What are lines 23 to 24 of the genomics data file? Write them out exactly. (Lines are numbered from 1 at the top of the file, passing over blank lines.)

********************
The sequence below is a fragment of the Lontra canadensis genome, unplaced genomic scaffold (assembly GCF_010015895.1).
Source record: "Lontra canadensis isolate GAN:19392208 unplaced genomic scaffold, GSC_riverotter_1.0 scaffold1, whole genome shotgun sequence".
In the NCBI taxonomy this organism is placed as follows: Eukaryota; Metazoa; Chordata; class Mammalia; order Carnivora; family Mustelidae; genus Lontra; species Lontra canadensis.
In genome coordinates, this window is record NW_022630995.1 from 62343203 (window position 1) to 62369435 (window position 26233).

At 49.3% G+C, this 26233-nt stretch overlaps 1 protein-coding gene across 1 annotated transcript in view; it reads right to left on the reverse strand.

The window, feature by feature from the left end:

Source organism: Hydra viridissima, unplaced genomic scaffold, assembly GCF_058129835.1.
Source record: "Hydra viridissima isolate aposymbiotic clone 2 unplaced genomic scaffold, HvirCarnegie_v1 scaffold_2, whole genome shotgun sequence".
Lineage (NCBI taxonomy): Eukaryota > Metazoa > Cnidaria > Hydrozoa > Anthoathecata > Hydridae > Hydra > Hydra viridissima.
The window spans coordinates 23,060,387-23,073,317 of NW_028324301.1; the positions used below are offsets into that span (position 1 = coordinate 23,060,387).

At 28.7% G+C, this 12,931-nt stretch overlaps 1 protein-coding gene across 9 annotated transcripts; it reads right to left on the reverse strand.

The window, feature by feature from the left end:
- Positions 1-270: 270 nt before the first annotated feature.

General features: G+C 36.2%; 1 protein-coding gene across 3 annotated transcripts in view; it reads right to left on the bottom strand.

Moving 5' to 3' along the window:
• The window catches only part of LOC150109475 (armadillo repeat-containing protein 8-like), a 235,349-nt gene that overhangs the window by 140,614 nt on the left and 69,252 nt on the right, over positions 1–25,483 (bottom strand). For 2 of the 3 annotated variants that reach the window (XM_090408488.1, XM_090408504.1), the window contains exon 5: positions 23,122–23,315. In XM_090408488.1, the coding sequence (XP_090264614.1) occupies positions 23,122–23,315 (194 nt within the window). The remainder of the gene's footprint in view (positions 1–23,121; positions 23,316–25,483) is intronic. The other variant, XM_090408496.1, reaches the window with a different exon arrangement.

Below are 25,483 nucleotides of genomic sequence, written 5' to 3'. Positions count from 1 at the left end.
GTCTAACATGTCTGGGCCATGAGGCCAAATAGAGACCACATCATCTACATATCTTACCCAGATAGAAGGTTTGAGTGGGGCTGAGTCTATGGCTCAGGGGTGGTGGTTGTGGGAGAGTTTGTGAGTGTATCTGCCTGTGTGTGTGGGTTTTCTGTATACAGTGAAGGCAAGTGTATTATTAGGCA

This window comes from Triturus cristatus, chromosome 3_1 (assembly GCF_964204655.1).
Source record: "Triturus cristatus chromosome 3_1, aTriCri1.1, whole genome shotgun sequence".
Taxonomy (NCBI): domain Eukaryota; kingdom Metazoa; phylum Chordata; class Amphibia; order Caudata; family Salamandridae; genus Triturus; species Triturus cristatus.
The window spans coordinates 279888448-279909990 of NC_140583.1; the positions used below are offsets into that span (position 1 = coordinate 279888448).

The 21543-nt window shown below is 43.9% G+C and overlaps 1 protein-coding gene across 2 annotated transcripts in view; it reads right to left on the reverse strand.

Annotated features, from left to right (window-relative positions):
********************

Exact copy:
The 21543-nt window shown below is 43.9% G+C and overlaps 1 protein-coding gene across 2 annotated transcripts in view; it reads right to left on the reverse strand.

Annotated features, from left to right (window-relative positions):